George Lucas is credited with kicking off the 50’s nostalgia movement with his American Graffiti. It was a vision of the last days of a golden era. Pristine, gorgeous cars, cruising round and round city centers packed with teens. Even if this was a setup for the gut-punch end title cards, in American Graffiti the good times were truly good. Hairspray arrived late to the party, four years after the American Graffiti derivative “Happy Days” mercifully ended, and when the nostalgia circuit was becoming a bit more cynical and jaundiced. Hairspray may smile just as wide as
    • comedy
    • screwball comedy
    | July 9, 2016, 1:22 a.m.
    Beginning with the wonderful credit sequence that introduces the cast and crew on neon lights over art deco buildings, My Man Godfrey never makes a false move, never casts the wrong actor for their character. There’s not a set that doesn’t intimidate the viewer, either with the horror of slum life, or the shallowness of high society trappings. Director Gregory La Cava even finds room for a few technically accomplished shots, like Godfrey’s initial ascent up those staircases to the rooms of the Bullock women, each resembling an ornate cage for an ornery tropical bird. Well off
    • comedy
    • crime
    • drama
    • pre code
    | Aug. 12, 2017, 4:09 p.m.
    The synopsis for Night Nurse hangs over it like a dense fog. Certainly it reads like a candidate for the bleakest film of any era: an unproven nurse is pitted against a thug chauffeur who sees a ways to riches through starving a couple of children to death and claiming their inheritance. The thug chauffeur? None other than Clark Gable looking more like Boris Karloff’s evil twin than Rhett Butler. But Night Nurse is an incredibly balanced film, indeed duality is a major theme throughout. Even if after years of “realistic” and “gritty” features, Hollywood still hews to morals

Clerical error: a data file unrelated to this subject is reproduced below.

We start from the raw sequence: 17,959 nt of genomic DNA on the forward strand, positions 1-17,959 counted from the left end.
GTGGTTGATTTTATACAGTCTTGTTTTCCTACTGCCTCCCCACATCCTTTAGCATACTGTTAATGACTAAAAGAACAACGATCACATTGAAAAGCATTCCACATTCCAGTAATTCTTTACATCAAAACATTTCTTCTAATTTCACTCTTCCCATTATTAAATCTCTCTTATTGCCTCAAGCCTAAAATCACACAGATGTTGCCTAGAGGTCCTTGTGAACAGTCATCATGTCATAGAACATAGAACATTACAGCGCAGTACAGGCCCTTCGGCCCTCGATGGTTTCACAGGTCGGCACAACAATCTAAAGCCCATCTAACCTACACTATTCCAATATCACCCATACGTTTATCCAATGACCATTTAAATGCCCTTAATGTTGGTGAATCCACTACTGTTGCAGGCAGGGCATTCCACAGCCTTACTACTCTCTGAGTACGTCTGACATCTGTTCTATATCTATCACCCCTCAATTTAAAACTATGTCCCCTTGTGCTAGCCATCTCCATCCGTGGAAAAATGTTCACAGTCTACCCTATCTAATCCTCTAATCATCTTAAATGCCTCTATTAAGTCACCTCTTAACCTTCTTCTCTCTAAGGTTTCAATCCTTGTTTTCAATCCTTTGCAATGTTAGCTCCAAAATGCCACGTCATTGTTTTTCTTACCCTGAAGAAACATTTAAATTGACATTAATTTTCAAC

• comedy
    • horror
    • low budget
    • Science Fiction
    | Sept. 30, 2017, 6:16 p.m.
    After losing his minimum wage job, Otto (Emilio Estevez) is conned into helping Bud (Harry Dean Stanton) repossess a car. After getting the taste of the repo man life, Otto finds himself drawn to the profession. Meanwhile, a renegade scientist (Fox Harris) slips into town in a Chevy Malibu. In the trunk lies destructive evidence of extraterrestrial life. Repo Man’s most interesting comparison is probably Close Encounters of the Third Kind. Whereas the former was more a vehicle for Spielberg to test out big budget filmmaking and hone his voice, the latter runneth over with ideas
    • comedy
    • drama
    • fantasy
    • musical
    | July 4, 2017, 3:42 p.m.
    The runaway success of the Jazz Singer forces the latest Don Lockwood/Lina Lamont romance picture to switch to being a talkie in mid production. No one seems to know how to film sound, and the final product is laughed out of the preview screenings. Lockwood is convinced he can save the picture by turning it into a musical, but his biggest obstacle is his co-star’s weedy voice. Maybe Singin’ in the Rain is not the greatest film ever released, but it typifies the best of the studio system. It may not be filet, but its still steak,
    • comedy
    • crime
    • drama
    • southern
    | May 20, 2017, 5:15 p.m.